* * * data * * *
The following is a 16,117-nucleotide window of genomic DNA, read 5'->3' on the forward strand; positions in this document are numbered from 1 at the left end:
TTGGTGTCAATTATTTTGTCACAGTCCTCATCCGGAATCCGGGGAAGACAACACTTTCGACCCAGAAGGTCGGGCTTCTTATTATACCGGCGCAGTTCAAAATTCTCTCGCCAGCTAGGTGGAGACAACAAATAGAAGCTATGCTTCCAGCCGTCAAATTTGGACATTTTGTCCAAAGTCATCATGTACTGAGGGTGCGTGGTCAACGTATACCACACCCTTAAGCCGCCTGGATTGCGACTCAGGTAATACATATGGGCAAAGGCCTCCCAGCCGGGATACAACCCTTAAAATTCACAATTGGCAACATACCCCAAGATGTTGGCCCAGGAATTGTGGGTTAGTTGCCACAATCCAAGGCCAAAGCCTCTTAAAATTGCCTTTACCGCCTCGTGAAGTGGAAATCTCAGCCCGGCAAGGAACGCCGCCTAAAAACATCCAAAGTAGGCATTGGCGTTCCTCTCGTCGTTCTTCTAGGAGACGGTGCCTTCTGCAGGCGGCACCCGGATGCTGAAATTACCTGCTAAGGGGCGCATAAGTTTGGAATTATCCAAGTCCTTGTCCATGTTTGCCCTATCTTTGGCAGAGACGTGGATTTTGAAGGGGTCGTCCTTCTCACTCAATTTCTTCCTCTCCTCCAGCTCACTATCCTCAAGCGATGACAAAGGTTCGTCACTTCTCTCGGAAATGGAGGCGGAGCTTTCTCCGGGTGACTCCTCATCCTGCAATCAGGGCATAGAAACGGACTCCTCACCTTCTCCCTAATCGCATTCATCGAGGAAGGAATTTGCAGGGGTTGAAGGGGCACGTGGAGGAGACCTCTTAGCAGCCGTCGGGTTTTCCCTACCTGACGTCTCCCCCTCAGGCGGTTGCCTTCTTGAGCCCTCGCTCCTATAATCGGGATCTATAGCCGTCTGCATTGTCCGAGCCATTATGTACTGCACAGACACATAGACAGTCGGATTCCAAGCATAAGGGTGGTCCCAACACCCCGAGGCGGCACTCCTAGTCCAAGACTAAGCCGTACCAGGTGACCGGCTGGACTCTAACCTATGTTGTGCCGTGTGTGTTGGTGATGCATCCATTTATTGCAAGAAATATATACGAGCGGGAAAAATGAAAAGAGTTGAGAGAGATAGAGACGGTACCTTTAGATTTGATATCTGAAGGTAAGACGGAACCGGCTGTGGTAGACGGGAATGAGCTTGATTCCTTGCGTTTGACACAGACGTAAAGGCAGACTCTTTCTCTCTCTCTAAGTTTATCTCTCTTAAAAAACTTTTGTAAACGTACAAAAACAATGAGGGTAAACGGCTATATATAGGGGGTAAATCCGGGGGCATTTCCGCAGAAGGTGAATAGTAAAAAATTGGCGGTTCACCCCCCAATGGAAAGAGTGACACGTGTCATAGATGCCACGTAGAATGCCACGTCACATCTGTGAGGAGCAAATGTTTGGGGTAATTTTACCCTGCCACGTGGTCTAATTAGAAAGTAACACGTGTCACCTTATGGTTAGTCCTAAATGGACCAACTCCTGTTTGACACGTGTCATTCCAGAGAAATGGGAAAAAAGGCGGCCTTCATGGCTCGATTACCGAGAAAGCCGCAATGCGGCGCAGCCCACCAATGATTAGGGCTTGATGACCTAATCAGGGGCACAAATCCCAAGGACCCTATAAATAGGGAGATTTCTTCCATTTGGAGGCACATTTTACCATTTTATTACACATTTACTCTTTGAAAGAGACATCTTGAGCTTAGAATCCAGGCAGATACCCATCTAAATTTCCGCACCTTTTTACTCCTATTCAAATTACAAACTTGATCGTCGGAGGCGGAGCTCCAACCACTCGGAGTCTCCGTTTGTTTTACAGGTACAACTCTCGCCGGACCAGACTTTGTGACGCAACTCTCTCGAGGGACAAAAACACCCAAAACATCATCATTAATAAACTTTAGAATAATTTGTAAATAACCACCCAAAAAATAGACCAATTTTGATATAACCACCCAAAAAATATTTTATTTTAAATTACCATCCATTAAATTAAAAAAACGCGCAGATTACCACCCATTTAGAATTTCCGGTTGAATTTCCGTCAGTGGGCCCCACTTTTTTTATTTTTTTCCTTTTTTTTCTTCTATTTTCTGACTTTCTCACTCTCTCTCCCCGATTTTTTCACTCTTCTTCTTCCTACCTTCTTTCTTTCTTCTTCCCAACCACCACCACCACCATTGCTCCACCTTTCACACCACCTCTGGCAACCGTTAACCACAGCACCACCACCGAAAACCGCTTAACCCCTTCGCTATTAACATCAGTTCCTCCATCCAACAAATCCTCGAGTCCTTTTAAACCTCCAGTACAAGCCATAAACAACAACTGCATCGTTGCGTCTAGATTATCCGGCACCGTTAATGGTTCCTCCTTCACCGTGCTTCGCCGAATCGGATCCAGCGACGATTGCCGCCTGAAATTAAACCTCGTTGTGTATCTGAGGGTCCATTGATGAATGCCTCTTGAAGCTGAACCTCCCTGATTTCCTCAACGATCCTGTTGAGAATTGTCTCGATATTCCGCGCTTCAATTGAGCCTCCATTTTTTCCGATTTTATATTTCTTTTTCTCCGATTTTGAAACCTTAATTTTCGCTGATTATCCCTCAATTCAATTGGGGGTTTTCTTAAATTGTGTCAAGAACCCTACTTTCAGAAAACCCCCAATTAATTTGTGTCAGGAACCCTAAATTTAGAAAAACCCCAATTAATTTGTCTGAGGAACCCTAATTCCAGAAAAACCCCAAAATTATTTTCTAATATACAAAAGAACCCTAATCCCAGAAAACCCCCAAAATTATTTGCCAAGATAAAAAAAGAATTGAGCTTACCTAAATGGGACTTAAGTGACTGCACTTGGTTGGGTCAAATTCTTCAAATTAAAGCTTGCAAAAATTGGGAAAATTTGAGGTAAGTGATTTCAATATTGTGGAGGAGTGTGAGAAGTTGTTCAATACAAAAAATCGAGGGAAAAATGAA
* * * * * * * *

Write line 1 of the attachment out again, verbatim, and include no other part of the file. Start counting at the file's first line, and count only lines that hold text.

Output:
The following is a 16,117-nucleotide window of genomic DNA, read 5'->3' on the forward strand; positions in this document are numbered from 1 at the left end: